NEVER has a scheme been peddled to the people in Pakistan’s past as a game changer the way the China-Pakistan Economic Corridor was. The government is optimistic about asphalt carpet roads, electricity schemes and special economic zones worth $60 billion. The $19bn early harvest programmes have been completed, and the CPEC is now in its second phase, where much of the projects will be based on a model of public-private collaboration.
For now, in their first step, the schemes have failed to usher in the degree of progress promised to the people. It is therefore imperative to ensure that CPEC projects are used in an optimal manner and, therefore, there is a need to extend its reach to neighbouring countries, especially Afghanistan.
Pakistan and China have already spent immense resources in the development of the CPEC road system. $11bn will be spent on the building of roads and highways, according to projections. However, if Pakistan does not connect the CPEC to other countries in the region, it would not be able to gain the full economic benefits and ensure the financial viability of the infrastructure.
In addition, Pakistan already had a road network, which may not have been as bright as CPEC, but definitely helped to connect various parts of the nation. A parallel road infrastructure will look good for the eyes, but with the heavy transport industry, it will not gain momentum as it often suggests more fuel and toll costs.
Linking the corridor to Afghanistan would be to Pakistan’s benefit.
A good data point for understanding how un-optimized highways can be harmful to the economy is the M2 highway between Lahore and Islamabad. It took more than seven years to construct the motorway, at a cumulative cost of around $1.2bn. Despite this, the chosen route for commercial transportation to date is the GT Lane, which saves heavy transport fuel and toll costs. The motorway has not seen a massive rise in freight traffic even after more than 20 years of construction; rather, it has just contributed to Pakistan’s international debt service obligations. Regional connectivity would mitigate the danger of other deadweight projects, including the M2 motorway, in addition to growing trade.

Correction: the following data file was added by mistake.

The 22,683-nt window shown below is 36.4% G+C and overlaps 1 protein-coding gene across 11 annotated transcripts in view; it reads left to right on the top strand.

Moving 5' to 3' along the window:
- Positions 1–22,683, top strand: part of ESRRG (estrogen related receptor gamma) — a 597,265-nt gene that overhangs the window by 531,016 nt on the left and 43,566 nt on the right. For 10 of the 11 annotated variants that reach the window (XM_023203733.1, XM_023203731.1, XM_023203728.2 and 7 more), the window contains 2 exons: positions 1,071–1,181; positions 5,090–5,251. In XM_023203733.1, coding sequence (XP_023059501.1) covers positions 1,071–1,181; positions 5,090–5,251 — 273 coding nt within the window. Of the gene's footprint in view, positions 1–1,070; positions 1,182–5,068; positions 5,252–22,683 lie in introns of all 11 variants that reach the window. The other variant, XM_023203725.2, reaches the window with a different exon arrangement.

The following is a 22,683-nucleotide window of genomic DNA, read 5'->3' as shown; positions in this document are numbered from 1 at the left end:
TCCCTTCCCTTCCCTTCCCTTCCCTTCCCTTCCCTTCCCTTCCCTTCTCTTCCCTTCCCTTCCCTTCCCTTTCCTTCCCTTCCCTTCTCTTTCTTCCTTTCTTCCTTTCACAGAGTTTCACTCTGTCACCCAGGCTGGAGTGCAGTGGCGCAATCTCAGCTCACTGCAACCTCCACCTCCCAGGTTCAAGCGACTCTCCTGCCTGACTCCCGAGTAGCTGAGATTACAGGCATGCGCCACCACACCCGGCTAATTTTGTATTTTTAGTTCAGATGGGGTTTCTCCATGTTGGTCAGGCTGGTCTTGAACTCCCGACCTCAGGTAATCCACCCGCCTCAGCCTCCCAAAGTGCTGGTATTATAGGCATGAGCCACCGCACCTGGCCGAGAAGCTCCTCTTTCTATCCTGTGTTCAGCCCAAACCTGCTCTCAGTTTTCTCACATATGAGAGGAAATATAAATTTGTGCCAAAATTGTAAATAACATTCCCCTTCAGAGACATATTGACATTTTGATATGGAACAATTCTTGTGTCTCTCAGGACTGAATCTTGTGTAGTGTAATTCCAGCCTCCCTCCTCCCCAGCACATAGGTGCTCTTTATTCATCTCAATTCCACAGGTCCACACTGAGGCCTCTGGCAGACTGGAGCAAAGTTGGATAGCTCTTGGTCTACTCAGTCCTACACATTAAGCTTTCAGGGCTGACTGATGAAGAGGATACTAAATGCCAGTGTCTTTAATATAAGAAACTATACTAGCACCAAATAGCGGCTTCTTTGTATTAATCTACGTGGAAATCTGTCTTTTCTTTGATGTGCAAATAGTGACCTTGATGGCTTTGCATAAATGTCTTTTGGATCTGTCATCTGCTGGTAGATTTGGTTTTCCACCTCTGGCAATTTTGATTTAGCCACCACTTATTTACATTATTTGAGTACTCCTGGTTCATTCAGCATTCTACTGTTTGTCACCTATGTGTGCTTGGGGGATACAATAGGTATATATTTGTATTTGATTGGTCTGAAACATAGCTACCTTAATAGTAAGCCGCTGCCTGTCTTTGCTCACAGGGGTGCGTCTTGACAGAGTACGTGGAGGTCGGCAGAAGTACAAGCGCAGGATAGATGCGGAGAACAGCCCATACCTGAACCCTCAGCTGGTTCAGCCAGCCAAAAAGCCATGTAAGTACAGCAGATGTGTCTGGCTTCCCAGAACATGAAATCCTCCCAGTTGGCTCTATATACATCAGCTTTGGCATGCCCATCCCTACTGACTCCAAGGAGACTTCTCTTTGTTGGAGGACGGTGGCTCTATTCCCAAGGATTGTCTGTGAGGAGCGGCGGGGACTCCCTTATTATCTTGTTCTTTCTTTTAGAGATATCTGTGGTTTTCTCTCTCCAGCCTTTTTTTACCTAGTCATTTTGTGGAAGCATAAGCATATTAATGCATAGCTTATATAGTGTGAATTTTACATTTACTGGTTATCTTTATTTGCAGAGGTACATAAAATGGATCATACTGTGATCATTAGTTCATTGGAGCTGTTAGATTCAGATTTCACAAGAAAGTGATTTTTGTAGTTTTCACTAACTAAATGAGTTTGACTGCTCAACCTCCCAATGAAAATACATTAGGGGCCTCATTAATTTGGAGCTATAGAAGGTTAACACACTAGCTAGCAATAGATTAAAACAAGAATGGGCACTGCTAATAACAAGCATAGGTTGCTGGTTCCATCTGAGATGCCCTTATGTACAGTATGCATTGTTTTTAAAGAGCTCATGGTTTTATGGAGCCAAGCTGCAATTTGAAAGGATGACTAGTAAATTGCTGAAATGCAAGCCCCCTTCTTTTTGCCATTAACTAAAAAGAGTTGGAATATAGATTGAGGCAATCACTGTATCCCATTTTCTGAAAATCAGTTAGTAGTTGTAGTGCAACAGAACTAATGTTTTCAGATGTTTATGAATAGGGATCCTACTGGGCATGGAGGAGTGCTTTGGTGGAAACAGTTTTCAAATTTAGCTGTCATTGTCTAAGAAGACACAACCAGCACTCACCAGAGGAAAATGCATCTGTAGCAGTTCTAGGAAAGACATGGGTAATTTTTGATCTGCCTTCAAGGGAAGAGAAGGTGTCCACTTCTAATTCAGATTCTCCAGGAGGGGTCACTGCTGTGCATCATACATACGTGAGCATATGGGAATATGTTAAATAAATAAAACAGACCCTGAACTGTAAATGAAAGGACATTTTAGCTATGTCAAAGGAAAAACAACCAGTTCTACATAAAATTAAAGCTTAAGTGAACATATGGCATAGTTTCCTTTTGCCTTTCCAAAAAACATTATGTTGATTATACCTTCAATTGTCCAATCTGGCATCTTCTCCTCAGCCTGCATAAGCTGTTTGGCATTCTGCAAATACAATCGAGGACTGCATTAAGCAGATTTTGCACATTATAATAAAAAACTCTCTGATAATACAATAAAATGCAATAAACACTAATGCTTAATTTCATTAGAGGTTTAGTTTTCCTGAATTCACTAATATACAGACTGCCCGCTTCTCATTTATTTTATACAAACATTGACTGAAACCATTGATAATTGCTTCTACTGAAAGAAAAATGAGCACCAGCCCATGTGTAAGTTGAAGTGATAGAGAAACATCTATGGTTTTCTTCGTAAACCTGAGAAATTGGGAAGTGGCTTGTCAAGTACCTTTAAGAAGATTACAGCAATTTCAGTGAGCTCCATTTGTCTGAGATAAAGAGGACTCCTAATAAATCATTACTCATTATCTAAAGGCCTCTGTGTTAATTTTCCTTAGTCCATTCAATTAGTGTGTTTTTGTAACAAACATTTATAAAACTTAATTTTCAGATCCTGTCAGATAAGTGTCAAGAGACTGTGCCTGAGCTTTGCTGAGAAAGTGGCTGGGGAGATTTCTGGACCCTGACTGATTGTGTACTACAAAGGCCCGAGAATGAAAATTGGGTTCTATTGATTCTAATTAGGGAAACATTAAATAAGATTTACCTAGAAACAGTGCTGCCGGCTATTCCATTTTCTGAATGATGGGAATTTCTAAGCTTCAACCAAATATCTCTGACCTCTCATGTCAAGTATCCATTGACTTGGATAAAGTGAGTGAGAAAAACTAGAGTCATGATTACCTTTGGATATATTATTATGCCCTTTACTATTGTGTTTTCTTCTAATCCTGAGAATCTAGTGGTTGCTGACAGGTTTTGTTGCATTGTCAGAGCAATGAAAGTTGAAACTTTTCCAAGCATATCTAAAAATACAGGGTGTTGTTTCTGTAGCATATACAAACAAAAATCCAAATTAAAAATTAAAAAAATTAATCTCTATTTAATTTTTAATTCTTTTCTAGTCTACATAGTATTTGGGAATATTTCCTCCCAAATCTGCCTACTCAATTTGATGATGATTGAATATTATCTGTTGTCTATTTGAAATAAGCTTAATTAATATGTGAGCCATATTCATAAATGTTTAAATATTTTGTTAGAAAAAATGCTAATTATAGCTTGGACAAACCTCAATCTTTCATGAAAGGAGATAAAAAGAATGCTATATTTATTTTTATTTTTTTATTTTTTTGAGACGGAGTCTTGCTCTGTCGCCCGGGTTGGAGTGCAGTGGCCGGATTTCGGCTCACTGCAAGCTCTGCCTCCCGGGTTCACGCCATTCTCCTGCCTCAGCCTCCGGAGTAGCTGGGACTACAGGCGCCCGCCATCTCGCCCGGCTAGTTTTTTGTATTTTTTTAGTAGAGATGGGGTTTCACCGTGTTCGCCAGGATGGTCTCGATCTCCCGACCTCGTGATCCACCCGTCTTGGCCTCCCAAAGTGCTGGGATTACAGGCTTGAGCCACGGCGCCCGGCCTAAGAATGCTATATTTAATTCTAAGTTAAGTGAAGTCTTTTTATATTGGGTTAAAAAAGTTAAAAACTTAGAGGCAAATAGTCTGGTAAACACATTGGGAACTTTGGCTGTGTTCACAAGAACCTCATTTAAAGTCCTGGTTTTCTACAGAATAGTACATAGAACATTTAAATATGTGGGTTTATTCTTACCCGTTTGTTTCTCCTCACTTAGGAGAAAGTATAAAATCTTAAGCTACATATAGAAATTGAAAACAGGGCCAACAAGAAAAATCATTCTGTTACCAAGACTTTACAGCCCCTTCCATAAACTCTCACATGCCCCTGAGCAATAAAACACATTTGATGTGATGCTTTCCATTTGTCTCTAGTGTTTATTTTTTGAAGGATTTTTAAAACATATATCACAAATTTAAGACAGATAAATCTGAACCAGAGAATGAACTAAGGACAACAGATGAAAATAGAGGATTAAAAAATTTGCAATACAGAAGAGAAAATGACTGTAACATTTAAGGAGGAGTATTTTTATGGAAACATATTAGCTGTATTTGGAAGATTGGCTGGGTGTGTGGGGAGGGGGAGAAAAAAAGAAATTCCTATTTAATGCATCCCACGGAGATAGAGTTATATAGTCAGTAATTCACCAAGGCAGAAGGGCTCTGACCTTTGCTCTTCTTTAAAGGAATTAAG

Pakistan has recently announced that it will build trading points with Afghanistan on the border it shares. While this is a promising move, this project can only be successful if these trade points are linked to major highways and motorways. Pakistan’s share of intra-regional trade has fallen to 7.4 percent of its overall overseas exports, according to estimates, down from 12.2 percent in 2011. Likewise, Pakistan’s regional imports have declined from 7.4pc to 4.7pc of its overall global transactions. Connecting CPEC to regional countries, beginning with Afghanistan, may be a gradual process. Afghanistan seems to be the most viable country to expand CPEC, considering its obstacles.
In addition, owing to historical and cultural ties, Pakistan and Afghanistan’s destinies are intertwined. Pakistan will not achieve economic growth without peace and prosperity in Afghanistan. Afghanistan will need to diversify its economy with the US pulling out of the region, as the existing $8.5bn funding from the West is also expected to dry up.
Pakistan is also interested in the development of the Torkham to Jalalabad highway. The reasonable next step is to further expand this highway to Kabul. China has also stated that it will be open to investment in road infrastructure and energy projects if the Afghan Taliban will enter into a peace agreement with the Afghan government.
Boosting the port of Gwadar is another justification for expanding the CPEC to Afghanistan. Pakistan is failing to get foreign business traction for the port. The construction of the port of Gwadar was slower than Pakistan had envisaged. So far, because of improved logistics facilities, foreign freight companies tend to berth their ships at the two ports in Karachi. The Gwadar-Chaman motorway will be a lucrative freight route and would greatly reduce the time it takes for freight from Pakistan to enter Afghanistan.
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Though there are different explanations for expanding CPEC to Afghanistan, before this can become a possibility, there are many obstacles. One of the main problems is getting the requisite buy-in from all of Afghanistan’s relevant stakeholders. In addition, China-U.S., Pakistan-U.S., and even India-Pakistan ties would be crucial in linking CPEC to Afghanistan.
At the end of the day, if it wishes to improve regional cooperation, Pakistan would have to bring all players on board, which is good for both Pakistan and Afghanistan.
The writer is a graduate of the University of Oxford and the Middlebury Institute of International Studies.